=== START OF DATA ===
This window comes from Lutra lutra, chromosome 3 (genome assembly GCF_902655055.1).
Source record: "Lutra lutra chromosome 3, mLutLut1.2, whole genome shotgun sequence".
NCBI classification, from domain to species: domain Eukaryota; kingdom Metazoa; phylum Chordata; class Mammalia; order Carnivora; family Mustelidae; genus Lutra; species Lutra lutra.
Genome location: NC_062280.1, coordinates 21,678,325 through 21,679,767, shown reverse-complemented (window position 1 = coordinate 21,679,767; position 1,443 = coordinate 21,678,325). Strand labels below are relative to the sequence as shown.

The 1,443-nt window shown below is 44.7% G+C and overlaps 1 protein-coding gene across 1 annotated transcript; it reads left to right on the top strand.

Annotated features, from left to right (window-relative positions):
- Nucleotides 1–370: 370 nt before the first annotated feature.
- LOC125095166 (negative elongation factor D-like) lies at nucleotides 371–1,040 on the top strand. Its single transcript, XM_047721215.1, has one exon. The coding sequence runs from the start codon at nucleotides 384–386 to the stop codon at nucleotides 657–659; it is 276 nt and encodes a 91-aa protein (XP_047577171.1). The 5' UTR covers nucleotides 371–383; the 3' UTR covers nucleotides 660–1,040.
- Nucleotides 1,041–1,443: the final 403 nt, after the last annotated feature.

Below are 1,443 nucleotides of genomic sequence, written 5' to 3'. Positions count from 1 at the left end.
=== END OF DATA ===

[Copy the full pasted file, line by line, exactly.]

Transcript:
This window comes from Lutra lutra, chromosome 3 (genome assembly GCF_902655055.1).
Source record: "Lutra lutra chromosome 3, mLutLut1.2, whole genome shotgun sequence".
NCBI classification, from domain to species: domain Eukaryota; kingdom Metazoa; phylum Chordata; class Mammalia; order Carnivora; family Mustelidae; genus Lutra; species Lutra lutra.
Genome location: NC_062280.1, coordinates 21,678,325 through 21,679,767, shown reverse-complemented (window position 1 = coordinate 21,679,767; position 1,443 = coordinate 21,678,325). Strand labels below are relative to the sequence as shown.

The 1,443-nt window shown below is 44.7% G+C and overlaps 1 protein-coding gene across 1 annotated transcript; it reads left to right on the top strand.

Annotated features, from left to right (window-relative positions):
- Nucleotides 1–370: 370 nt before the first annotated feature.
- LOC125095166 (negative elongation factor D-like) lies at nucleotides 371–1,040 on the top strand. Its single transcript, XM_047721215.1, has one exon. The coding sequence runs from the start codon at nucleotides 384–386 to the stop codon at nucleotides 657–659; it is 276 nt and encodes a 91-aa protein (XP_047577171.1). The 5' UTR covers nucleotides 371–383; the 3' UTR covers nucleotides 660–1,040.
- Nucleotides 1,041–1,443: the final 403 nt, after the last annotated feature.

Below are 1,443 nucleotides of genomic sequence, written 5' to 3'. Positions count from 1 at the left end.